I was so desperate to get past the mohair socks that took forever (though on further inspection, 'forever' appears to be about 1 month) I cast on another pair while they were still drying from their wet block.  The yarn is another club colourway from Knitterly Things, the skein I'd gotten into two perfectly-matched cakes about two months ago. This is another way of saying that I grabbed the only yarn that was ready to go, I was that anxious to have new travel knitting. 

At first I wasn't sure about the colours, which I find gorgeous but not really my first choice for springtime socks. Then I noticed the caramel colour kinda matches another caramel colour I've been knitting with.

Yep, the Mariner.  Which I'm still fussing over the size of, in case you were wondering.  Still, when I do get it done - I'll be so matchy!

Wednesday, March 9, 2011

Cleaning vs. knitting

There is a terrible thing happening in my house and that is: cleaning.

Normally I am quite relaxed about cleaning.  I care about the surfaces on which I prepare food, and I like my clothes to be fresh, and if I find myself walking over crumbs on the floor I will address them, but I don't typically worry about vacuuming until I notice dust bunnies commuting en masse to their manufacturing job across the room.

There are certain things though that do prompt me to clean in a big way, the kind of way that leads to redecoration that includes painting etc.  It's not that bad yet.  But there is just enough going on of the various factors that keep me from being able to sit down on the sofa with fiber to - well, keep me from sitting down on the sofa with fiber.  And the worst?  I'm kind of getting addicting to shiny bathroom tiles.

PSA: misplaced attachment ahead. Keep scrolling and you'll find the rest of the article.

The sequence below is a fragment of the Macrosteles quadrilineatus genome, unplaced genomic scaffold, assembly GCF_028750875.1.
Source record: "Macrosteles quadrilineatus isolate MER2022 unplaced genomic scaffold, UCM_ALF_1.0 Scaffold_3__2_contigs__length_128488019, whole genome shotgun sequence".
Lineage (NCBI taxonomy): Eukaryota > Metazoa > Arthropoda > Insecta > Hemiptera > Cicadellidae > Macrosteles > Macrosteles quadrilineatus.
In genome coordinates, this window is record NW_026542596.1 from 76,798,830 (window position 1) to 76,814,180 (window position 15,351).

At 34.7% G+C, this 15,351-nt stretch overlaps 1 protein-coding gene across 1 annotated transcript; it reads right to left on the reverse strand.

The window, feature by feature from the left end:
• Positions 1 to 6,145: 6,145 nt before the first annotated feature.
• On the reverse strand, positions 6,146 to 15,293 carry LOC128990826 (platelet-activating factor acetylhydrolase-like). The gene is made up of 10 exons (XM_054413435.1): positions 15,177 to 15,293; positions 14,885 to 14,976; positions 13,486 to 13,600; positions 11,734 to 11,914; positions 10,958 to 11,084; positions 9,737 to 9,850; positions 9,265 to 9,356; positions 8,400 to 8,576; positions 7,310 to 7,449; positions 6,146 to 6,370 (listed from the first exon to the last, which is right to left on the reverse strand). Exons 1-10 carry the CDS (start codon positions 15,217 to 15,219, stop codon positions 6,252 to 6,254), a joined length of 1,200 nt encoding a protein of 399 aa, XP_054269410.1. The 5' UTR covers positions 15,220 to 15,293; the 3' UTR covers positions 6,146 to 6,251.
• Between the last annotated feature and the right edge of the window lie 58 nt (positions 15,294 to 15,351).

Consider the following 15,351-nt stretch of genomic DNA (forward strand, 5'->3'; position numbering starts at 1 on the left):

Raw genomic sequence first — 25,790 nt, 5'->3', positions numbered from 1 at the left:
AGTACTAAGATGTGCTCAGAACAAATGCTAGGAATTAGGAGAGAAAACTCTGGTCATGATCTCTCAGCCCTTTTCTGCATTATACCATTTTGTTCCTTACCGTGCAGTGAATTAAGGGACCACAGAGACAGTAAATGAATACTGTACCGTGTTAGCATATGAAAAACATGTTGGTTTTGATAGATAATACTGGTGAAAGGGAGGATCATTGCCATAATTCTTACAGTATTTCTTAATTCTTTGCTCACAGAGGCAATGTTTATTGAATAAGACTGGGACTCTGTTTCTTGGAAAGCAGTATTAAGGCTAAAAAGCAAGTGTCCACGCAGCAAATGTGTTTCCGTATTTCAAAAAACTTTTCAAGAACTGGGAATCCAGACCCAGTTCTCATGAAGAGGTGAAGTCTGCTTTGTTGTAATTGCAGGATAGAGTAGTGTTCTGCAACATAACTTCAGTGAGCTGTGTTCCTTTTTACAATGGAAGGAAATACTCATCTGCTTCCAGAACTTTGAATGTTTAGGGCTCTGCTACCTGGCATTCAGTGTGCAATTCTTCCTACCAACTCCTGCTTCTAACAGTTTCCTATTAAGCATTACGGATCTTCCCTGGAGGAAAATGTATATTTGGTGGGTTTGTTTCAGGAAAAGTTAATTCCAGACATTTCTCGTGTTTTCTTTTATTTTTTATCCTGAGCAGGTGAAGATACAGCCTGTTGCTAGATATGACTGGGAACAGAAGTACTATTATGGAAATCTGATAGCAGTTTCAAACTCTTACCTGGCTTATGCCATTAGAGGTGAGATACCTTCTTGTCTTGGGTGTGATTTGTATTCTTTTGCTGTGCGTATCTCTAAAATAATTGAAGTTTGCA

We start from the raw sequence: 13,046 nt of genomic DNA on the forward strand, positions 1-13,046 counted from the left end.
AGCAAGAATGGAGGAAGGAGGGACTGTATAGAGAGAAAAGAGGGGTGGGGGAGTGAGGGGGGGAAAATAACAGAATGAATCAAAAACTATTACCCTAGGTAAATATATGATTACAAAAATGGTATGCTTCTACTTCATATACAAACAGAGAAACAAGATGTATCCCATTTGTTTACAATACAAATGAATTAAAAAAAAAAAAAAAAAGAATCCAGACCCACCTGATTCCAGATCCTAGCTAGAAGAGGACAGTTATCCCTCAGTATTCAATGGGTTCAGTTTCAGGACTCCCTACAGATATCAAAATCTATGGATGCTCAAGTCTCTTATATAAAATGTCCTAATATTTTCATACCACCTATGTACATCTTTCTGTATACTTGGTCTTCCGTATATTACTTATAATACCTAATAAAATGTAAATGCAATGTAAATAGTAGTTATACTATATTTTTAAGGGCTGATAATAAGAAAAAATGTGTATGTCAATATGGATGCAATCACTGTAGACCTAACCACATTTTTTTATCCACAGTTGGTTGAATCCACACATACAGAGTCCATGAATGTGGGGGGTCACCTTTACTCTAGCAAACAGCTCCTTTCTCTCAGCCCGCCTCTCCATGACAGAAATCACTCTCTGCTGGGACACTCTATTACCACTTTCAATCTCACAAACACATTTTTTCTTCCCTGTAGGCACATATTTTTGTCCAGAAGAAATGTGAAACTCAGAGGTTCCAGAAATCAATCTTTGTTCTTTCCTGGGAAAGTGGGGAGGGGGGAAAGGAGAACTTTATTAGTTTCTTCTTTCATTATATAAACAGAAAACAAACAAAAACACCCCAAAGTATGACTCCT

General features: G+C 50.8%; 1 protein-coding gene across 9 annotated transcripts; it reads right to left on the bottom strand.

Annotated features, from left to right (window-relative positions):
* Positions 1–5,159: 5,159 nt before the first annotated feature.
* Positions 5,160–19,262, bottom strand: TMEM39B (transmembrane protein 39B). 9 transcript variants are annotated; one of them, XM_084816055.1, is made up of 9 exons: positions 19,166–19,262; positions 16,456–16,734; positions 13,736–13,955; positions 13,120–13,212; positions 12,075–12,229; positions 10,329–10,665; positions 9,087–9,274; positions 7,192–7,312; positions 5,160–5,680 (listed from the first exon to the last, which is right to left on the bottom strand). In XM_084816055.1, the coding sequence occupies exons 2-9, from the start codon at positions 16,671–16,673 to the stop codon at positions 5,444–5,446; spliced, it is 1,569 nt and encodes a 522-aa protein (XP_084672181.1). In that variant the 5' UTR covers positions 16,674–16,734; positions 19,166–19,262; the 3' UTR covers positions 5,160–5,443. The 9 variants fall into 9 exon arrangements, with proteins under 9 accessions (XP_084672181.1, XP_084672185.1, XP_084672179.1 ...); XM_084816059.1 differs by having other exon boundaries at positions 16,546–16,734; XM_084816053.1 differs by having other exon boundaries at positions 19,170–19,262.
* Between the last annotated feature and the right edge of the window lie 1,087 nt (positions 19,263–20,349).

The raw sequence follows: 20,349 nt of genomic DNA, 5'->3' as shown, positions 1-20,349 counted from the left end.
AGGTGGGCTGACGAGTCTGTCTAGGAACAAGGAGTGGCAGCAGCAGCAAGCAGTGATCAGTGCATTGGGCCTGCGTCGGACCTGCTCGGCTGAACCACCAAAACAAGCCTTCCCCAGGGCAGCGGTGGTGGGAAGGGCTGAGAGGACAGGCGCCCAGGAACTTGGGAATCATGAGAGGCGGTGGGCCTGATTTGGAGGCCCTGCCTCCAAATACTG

Oh how I miss the motivation of Christmas Knitting, when I could ignore everything and let the mail pile up because otherwise X would not have his/her present.  Also, the TV programming was awesome.  Lately, not so much. 

Instead I have been going through things that cn't be ignored any longer, and the more you do that, the more you notice other things that can't be ignored any longer, and it goes on like the reflections in two mirrors that don't quite face each other.

And all the while you're finding things to put away that remind you what you'd rather be doing with this particular leisure time.

Looking through old knitting articles that might be timely for current projects

Playing with the vintage tool collection

Swatching out the idea that's been waiting more than a week now for your attention

And still, you're cleaning.

It can't last forever, can it?

Tuesday, March 8, 2011

Perfection and the quest for same

Last night I watched another episode of Time Team, a show in which an archeological team takes just three days to dig up a site and tell viewers all about its history.  I love this show not least because I get to knit while watching it - there is something peculiar going on that is sucking the knitting time out of my day, but I'll explore that another time.

It was especially great to sit down with my heating pad, no less, because I have yet another cold that is making my head all wonky and my eyelids half-mast.  Also: my hair keeps going flat.  Is this a rule with colds, that one must not only have a longer face from mouth-breathing and gloomy eyes from sinus saturation but also flat hair? As a kind of Ugly Code for people to stay back and not catch it, perhaps?